Alaska Gov. Mike Dunleavy is asking President Donald Trump to grant a presidential permit to extend the Alaska Railroad into Canada, supporting a Canadian company seeking to blaze a new path for Asian-bound products.
Linking the Alaska and North American rail systems, an idea more than a century old, would cut at least two days travel time for Canadian and Lower 48 cargo headed to the Far East because of shorter sea routes, supporters say.
“To me it was a no-brainer,” said Sean McCoshen, chief executive of Alberta to Alaska Railway Development Corp., speaking to the Senate Transportation Committee late last month.
“A2A will make Alaska’s ports the closest to Asia in North America,” Mead Treadwell, a former Alaska lieutenant governor and consultant to the Canadian company, told a reporter on Thursday.
The company plans to raise money for the $17 billion project. It does not intend to seek state funds, Treadwell said.
A2A would build 1,700 miles of rail to Alberta’s tar-sands oil fields, with 200 miles of that in Alaska, reaching the rail system at North Pole.
The company has offered ownership to tribes, Native corporations and First Nations along the route, groups that could help win regulatory approval.
The company, co-founded by McCoshen, has spent $35 million on engineering and other studies, according to the plan.
An entrepreneur with a banking background, McCoshen told lawmakers he’s willing to spend more money, including completing the extension of the railroad to Port Mackenzie for $125 million, from Houston, Alaska.
“I’m not going to spend that kind of money if I didn’t think I’d get money doing it,” McCoshen told lawmakers.
Treadwell says the link would relieve congestion at West Coast ports in Canada and the U.S.
Railcars would move overland to Cook Inlet, carrying passengers and freight. Cargo would include bitumen, the semi-solid, tar-like form of crude oil, potash used in fertilizer, and ore from mines.
Asian imports could be hauled into Canada and the Lower 48.
Estimates show the project would generate at least $4 billion in annual revenues, the company says.
The state would benefit by renting right-of-way to the company, and through tariffs paid for railcars traveling through Alaska, Treadwell said.
“I’ve never seen a project that was more economic than this one,” Treadwell said.
The Mat-Su Borough has negotiated closely with A2A in recent months over completing the 32-mile extension to Port Mackenzie, said James Wilson, an internal auditor with the borough.
The state spent $184 million on the project, and A2A is offering money to finish the job, he said.
One question: Determining a lease rate for the use of borough land that’s fair to both parties, he said.
He said the borough is doing “due diligence” to make sure bitumen will be hauled safely. It’s also looked into media reports in Canada about allegedly improper financial actions by another McCoshen company, the Usand Group, as it worked with First Nations entities in Canada.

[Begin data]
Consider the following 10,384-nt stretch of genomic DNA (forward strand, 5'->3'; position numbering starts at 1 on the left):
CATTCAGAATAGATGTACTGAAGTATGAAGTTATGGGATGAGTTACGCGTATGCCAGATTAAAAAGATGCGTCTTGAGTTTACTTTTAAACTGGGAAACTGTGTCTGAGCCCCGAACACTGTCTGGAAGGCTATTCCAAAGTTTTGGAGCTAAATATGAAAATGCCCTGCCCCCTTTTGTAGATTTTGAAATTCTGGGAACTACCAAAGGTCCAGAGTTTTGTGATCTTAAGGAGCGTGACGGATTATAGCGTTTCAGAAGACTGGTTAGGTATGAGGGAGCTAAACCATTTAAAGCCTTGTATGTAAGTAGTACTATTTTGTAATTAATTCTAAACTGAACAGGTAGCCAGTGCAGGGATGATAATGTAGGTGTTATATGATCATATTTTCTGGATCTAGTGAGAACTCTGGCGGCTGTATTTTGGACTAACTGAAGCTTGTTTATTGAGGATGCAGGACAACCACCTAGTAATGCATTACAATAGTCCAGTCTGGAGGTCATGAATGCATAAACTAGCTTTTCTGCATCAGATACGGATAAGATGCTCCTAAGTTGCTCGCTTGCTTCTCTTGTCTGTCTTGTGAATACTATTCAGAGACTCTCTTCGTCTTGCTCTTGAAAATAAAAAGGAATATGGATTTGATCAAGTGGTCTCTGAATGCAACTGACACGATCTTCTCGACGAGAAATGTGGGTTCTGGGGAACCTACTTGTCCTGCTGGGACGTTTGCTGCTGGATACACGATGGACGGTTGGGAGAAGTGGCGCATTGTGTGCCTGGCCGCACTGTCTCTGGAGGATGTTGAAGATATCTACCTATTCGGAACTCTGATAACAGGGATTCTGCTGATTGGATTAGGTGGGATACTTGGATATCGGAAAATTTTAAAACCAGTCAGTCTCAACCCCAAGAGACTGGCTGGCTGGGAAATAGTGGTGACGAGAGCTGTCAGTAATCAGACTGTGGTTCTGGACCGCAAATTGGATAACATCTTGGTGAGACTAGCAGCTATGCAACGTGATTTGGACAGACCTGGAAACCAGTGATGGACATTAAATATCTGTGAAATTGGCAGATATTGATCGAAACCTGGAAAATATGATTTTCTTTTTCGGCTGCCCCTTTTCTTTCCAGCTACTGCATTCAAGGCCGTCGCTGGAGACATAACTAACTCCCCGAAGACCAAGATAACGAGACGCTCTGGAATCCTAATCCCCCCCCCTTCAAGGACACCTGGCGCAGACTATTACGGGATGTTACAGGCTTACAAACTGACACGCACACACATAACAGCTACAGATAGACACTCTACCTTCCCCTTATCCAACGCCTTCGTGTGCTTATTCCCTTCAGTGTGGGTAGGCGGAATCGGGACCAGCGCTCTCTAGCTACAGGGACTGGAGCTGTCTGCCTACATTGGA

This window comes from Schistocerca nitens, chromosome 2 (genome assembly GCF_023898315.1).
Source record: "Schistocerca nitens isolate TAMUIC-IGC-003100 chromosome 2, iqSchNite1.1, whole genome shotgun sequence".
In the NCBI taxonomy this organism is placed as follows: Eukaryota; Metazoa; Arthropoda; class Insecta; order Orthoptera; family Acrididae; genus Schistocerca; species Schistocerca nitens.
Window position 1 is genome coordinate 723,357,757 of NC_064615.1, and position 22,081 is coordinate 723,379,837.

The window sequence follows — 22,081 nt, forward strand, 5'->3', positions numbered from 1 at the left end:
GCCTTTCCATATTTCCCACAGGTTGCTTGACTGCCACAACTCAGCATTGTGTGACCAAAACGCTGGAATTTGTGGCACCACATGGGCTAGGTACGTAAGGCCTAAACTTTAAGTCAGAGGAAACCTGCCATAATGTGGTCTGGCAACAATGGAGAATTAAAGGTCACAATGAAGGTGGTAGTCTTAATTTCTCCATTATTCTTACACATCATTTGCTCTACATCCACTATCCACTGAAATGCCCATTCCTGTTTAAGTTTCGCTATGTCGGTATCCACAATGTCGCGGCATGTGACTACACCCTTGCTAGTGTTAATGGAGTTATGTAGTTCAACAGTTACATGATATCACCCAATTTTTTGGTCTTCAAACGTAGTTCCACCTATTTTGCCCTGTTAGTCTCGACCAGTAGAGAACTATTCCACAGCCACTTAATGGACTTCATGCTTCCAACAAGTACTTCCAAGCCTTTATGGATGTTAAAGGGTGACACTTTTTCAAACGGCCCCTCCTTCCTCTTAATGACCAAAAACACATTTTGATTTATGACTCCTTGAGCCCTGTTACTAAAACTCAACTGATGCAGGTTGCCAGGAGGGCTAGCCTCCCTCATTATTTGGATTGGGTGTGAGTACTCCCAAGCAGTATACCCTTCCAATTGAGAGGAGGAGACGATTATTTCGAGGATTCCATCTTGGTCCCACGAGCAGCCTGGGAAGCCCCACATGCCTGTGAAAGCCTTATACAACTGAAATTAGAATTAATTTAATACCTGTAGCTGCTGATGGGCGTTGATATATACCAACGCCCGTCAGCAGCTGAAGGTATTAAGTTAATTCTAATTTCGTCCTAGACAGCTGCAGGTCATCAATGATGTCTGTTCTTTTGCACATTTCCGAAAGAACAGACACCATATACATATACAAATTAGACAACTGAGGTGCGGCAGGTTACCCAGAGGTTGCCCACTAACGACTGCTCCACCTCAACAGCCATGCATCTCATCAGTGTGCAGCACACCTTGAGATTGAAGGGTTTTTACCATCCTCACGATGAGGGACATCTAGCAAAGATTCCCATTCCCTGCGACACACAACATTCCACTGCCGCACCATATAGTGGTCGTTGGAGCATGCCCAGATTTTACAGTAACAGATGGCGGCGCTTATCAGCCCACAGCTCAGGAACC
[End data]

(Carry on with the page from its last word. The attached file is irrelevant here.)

McCoshen has denied the allegations. The borough hasn’t found anything of concern at this point, Wilson said.
“There was no substance to the allegations," Treadwell said.
Dunleavy, in his Feb. 13 letter to Trump, obtained by the Daily News through a public-records request, says past efforts to connect the rail systems haven’t advanced because the potential cargo didn’t justify project costs. That’s changed as Asian countries demand more resources, and container traffic grows.
“Mr. President, Alaska has long sought better surface connections to the Lower 48 states,” Dunleavy said in the letter, acquired by Anchorage Daily News through a public records request to Dunleavy’s office.
“We see it in the geopolitical interest of both the United States and Canada to have the basic permission for this project to move forward," Dunleavy wrote.
A presidential permit is required for cross-border infrastructure.
A2A’s effort was triggered by a 2013 feasibility study paid for by the Alberta government, Dunleavy writes.
The company is preparing to apply for the presidential permit. It’s working with state officials, including with the Alaska Railroad Corp., to select right-of-way, he writes.
Alaska Railroad spokesman Tim Sullivan Jr. said while past efforts have failed, there seems to be an “unprecedented” level of activity around the A2A proposal.
The governor wants Trump to issue the permit before a detailed environmental review of the project is launched at the federal level. That will help provide certainty to attract investors, Dunleavy wrote.
Dunleavy and Trump, both Republicans, have offered each other support.
On Feb. 15, two days after the letter to Trump, Dunleavy released a video offering to send Alaska Army National Guard troops to patrol the U.S. border with Mexico. Ten Alaska soldiers plan to deploy Monday to support aerial patrol operations, in support of Trump’s mission to stop illegal crossings, the governor announced later.
Trump, in a speech during a stopover at Joint Base Elmendorf-Richardson in late February, told Dunleavy to call him anytime he had a problem, because he’d help fix it for Alaska.
As of Friday the president hadn’t replied to the request, said Matt Shuckerow, a spokesman for Dunleavy.
“We’ll continue to monitor the progress of the project and evaluate it as proposals come forward,” Shuckerow said.